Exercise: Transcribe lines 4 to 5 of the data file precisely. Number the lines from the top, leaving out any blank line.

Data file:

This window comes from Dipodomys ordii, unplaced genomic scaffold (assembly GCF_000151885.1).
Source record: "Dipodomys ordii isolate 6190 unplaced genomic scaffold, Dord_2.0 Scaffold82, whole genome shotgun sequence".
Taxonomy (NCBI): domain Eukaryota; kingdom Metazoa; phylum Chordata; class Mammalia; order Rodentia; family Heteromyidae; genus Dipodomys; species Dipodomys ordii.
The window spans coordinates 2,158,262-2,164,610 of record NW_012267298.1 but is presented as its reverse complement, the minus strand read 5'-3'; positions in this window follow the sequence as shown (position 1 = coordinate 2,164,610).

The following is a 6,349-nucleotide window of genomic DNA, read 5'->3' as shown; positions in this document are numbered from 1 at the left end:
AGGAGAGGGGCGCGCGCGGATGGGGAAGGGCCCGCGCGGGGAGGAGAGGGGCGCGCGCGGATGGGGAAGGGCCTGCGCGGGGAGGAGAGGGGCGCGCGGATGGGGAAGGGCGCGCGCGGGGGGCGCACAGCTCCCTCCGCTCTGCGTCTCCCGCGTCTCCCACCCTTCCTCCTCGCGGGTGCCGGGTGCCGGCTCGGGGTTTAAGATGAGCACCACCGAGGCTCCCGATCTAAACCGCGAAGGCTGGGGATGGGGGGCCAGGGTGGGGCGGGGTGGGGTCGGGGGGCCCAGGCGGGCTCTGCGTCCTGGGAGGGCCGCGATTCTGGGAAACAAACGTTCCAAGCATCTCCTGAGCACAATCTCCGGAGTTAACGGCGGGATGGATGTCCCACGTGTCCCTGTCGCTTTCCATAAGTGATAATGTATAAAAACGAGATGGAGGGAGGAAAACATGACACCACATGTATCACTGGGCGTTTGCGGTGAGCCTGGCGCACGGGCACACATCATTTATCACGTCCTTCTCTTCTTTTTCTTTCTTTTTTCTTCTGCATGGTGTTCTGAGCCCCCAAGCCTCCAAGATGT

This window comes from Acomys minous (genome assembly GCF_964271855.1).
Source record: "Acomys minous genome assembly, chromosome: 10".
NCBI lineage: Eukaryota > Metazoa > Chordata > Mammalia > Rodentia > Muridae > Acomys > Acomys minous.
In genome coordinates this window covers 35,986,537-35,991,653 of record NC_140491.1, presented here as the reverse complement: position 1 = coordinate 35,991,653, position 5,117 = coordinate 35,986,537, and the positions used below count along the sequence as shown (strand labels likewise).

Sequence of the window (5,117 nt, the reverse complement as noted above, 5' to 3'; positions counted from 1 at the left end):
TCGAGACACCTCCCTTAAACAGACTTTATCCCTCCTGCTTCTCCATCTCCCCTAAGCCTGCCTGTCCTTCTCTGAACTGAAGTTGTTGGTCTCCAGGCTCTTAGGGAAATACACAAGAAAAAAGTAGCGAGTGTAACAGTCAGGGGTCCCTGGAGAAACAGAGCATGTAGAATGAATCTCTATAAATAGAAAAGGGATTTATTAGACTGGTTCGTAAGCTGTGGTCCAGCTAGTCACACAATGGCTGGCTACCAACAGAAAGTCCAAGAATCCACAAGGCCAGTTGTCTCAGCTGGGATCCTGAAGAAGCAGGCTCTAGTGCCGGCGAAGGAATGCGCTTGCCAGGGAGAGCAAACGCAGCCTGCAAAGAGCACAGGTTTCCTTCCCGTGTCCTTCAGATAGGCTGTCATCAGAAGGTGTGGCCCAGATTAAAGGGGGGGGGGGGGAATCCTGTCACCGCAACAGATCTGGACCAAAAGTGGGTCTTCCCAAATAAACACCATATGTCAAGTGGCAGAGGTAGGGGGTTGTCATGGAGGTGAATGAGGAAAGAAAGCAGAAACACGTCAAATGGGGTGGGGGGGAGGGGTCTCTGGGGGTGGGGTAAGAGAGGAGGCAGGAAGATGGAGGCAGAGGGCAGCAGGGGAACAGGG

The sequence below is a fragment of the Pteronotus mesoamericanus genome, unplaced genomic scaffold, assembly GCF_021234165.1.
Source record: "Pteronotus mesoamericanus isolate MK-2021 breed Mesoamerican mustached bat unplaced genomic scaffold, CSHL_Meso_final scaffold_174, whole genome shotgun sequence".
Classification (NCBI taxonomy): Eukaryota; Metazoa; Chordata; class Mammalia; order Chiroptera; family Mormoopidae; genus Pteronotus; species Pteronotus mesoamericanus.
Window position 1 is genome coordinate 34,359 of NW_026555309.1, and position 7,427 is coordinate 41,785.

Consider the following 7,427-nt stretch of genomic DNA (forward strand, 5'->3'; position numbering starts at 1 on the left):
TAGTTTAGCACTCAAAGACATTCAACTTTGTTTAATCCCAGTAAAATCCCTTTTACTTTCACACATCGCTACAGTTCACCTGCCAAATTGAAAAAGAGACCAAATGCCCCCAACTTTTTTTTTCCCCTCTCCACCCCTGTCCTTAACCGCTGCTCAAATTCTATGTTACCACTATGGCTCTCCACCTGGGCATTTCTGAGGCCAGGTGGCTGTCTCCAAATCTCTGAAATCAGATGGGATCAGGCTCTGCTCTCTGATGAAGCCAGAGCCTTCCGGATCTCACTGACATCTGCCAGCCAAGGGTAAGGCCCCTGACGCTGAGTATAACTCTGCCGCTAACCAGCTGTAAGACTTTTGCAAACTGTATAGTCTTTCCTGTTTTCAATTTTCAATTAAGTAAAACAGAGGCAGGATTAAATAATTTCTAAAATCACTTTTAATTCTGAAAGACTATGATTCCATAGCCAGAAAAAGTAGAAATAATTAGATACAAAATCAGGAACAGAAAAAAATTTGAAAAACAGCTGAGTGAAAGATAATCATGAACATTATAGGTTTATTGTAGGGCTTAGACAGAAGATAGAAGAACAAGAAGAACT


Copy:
The window spans coordinates 2,158,262-2,164,610 of record NW_012267298.1 but is presented as its reverse complement, the minus strand read 5'-3'; positions in this window follow the sequence as shown (position 1 = coordinate 2,164,610).

The following is a 6,349-nucleotide window of genomic DNA, read 5'->3' as shown; positions in this document are numbered from 1 at the left end: